Fictitious Marriage (1988) is a rather implausible film about an Israeli business-man who decides to step away from his life and, through a series of coincidences, adopts a new identity as a deaf-and-dumb Palestinian construction worker. In its heavy-handed way, it portrays the Arab as a victim of Israeli suspicions and stereotypes, on the one hand, and the Jew as a victim of an impossible situation, on the other. Another interesting, prize winning film, Avanti Popolo (1986) uses these images very cleverly. When Shylock’s famous speech “ I am a Jew: Hath not a Jew eyes…” is put into the mouth of an Egyptian soldier who is a Shakespearean actor in his native Cairo, the film becomes a parable: the Arab has now replaced the Jew as victim.

In recent years, as a result of the confusion wrought by the murderous terrorism unleashed by Palestinian fundamentalism and the legacy of the two Intifadas, Israeli cinema has tended to step away from Arab-Jewish tensions and politics in general.

A further element that must not be overlooked is the significant input of Arab artists in creative expression in Israel. This essentially occurs in three spheres. A number of Israeli Arabs have contributed individually within Israeli Jewish frameworks in the context of the wider cultural scene. This is particularly evident with regard to actors in both theater and film. For example, Salim Dau, Muhammed Bakri, Salma Nakara and Makram Khouri are serious actors who are well known to the wider Israeli public. Interestingly, they are not confined to Arab roles. This works in both directions: Israeli Jewish actors have effectively played roles as Israeli Arabs. For example, Khouri portrays an Israeli military governor in the film Smile of the Lamb, while Hannah Azoulai-Hasfari played the title role in Nadia.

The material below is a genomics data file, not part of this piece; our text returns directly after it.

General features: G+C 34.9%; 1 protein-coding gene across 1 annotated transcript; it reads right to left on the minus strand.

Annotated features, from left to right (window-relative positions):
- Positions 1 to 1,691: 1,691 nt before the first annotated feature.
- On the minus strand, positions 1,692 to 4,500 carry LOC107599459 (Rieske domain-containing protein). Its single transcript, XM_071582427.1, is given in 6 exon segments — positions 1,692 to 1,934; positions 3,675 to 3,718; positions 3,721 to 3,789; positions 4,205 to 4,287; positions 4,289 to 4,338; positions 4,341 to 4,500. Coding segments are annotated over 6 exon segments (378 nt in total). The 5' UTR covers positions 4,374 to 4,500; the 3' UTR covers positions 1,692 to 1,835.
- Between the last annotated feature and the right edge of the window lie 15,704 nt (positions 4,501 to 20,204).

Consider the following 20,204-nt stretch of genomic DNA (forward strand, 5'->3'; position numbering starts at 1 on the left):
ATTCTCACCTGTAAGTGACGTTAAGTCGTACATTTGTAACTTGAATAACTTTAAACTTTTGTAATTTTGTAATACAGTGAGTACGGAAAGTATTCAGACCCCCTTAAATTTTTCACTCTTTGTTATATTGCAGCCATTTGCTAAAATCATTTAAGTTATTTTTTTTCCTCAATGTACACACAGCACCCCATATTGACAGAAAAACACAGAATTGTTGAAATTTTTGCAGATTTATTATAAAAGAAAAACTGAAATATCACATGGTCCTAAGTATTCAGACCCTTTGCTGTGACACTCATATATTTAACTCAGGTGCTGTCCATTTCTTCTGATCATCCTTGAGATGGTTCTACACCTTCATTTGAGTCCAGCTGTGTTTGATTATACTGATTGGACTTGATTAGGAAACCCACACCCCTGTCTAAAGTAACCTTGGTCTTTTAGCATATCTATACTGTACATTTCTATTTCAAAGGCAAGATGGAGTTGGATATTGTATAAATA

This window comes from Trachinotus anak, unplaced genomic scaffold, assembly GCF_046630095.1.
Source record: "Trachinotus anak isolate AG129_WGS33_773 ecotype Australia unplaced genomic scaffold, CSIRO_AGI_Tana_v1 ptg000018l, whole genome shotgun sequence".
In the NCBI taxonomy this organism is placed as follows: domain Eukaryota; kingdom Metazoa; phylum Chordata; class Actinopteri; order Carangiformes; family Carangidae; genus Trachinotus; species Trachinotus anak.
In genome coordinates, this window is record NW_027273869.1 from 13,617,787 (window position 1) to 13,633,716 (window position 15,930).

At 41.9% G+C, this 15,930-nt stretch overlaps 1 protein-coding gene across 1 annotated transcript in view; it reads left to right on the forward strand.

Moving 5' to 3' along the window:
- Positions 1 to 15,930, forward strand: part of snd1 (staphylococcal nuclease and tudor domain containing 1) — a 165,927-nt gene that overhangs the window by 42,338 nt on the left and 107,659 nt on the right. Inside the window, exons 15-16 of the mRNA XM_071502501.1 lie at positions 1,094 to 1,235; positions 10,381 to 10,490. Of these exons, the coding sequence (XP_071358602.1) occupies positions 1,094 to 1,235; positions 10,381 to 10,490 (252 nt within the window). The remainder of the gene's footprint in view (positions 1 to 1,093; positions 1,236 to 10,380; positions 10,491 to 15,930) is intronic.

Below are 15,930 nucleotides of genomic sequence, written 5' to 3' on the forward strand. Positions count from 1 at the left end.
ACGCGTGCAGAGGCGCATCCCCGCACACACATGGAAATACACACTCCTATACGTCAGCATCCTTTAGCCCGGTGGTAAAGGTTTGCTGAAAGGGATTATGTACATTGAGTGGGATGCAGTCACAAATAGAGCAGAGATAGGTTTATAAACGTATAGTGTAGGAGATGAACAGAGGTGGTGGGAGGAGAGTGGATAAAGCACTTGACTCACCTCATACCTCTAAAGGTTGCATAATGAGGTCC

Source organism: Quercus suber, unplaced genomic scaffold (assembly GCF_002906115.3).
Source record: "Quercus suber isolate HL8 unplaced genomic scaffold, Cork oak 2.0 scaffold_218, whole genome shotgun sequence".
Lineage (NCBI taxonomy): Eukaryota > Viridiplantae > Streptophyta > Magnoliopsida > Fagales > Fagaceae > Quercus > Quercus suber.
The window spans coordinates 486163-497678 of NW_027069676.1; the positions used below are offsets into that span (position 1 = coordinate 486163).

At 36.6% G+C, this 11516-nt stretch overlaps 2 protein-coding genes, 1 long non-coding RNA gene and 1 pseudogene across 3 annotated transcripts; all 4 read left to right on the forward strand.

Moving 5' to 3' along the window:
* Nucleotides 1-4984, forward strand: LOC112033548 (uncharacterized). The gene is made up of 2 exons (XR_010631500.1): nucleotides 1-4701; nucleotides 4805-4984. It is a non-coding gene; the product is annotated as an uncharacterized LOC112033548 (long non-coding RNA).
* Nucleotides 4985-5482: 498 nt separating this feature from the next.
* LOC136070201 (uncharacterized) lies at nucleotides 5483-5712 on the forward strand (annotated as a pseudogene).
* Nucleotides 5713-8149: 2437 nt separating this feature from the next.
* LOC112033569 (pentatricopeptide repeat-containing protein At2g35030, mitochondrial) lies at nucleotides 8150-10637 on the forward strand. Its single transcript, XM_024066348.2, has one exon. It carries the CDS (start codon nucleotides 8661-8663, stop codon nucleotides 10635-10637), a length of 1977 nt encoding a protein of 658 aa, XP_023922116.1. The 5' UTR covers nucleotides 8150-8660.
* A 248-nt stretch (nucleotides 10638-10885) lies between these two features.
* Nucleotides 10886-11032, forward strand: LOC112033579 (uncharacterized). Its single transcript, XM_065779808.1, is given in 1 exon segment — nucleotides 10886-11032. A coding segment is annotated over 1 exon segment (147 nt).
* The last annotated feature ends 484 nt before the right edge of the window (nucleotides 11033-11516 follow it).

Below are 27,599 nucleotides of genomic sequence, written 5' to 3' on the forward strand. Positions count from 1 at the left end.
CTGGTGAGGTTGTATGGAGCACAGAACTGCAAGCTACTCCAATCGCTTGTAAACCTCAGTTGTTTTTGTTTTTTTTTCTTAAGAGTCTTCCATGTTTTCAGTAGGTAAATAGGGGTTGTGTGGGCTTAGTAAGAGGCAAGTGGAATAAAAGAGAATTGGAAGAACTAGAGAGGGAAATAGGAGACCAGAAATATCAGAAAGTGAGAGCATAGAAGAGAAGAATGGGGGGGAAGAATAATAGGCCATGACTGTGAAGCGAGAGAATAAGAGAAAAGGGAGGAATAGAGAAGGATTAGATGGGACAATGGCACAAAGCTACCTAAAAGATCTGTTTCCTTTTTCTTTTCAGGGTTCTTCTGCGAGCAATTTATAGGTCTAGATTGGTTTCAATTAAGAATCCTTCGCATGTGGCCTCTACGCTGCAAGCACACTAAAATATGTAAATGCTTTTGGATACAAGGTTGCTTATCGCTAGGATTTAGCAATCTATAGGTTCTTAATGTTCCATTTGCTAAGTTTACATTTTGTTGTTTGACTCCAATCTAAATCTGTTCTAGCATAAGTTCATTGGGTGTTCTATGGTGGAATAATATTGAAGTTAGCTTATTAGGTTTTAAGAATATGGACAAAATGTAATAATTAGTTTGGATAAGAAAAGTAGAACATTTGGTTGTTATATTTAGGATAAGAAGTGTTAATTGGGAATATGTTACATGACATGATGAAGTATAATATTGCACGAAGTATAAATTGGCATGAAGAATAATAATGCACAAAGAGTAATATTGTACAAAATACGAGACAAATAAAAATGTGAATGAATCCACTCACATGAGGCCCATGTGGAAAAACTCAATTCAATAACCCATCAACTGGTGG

Arab actors have a difficult time within Israeli cinema and – most particularly – in the theater. An Arab theater actor who must appear nightly before Israeli – predominantly Jewish – audiences can sometimes feel contradictions, given the problematic relations between the Arab community and the larger unit of the Zionist State. Dau recently confessed that, in the middle of the second Intifada it was becoming increasingly difficult for him to do his job; Bakri has intimated the same.

Many Arab artists have also participated in some form of cultural dialogue and common expression with Israeli Jewish artists. One example is the recent adornment of the Wadi Nisnas area of Haifa. Paintings and murals of Mediterranean scenes and sculptures of stone and iron were prepared through the co-operation of some 100 Jewish and Arab artists.